We’ve heard about children not being vaccinated or not being sent to school in the name of religion; women being provided with a single bucket of water for the day, again in the respect of religious norms; children being restricted from music and other types of art; male children being forced to wear trousers shin high; schools threatened for asking male children to shave their beards; the classifying of many immaterial matters outright haraam such as smoking, watching movies or cartoons (Tom & Jerry, Mickey Mouse), singing, playing or listening to music, women travelling of women without a husband or family member, the showing of hair or wearing of perfume by women; or news and blogs promoting genital mutilation of females.

Another serious threat is the increased preaching of hatred against the west. The west (the majority of whom are understood to be Christians or Jews) is portrayed as the singular prime threat to the religious stability of the country.

This is a paramount danger to our economy given our dependence on foreign money. We should keep in mind that an act such as the one that happened at Sultans Park a few years ago could cripple our economy, slashing our foreign income.

Currently, the government is committing the Maldives to large contracts with foreign nations, with majority populations of Christians, Jews, Hindus, Buddhists and others. The Maldives is not self-sufficient and therefore we are at the mercy of other nations who are willing to ally with us and help us bear fruit. We cannot afford to live on the annual ration of a few tonnes of Saudi dates.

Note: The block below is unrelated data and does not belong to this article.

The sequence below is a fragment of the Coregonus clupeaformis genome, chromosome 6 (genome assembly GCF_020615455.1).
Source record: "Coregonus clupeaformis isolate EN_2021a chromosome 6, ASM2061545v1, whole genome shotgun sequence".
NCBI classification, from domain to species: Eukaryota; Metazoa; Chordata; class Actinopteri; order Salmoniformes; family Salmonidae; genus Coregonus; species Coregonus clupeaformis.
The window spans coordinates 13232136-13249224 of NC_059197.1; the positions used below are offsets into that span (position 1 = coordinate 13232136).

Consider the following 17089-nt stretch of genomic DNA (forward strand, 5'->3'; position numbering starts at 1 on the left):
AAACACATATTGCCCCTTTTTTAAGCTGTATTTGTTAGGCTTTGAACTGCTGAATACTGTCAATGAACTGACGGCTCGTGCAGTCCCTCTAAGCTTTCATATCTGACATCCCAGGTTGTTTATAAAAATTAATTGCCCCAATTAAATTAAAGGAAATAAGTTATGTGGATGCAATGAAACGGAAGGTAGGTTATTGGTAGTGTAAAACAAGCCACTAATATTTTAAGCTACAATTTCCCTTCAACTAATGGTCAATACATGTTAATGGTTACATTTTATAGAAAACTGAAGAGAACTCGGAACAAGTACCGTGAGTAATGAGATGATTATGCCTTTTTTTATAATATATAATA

During recent years, many industries and public services are being capitalised on foreign investments. At such a time, how can we even allow the thought to draw a religious boundary around ourselves? We have been selling liquor and allowing illicit sex on all our resorts for almost 40 years because we cannot let religious boundaries starve us to death.

Our main politico-religious party is Adaalath Party, who also has its presence in the government sphere, ruling the Ministry of Islamic Affairs. They are assigned the responsibility of upholding the religion of the country – Islam – with a reported US$16 million budget.

Adaalath recently held one of their statutory meetings at a prominent public space (Alimas Stage). The whole meeting was aired live on Maldives National Broadcasting Corporation’s TV channel, MNBC one. The station is well known for its pro-government programming.

I was watching intently one of the speeches of this meeting. I found it really distasteful and offensive, to hear one of the famous preachers in the country, Sheikh Ilyas, known for being arrogant and blunt about religious statements.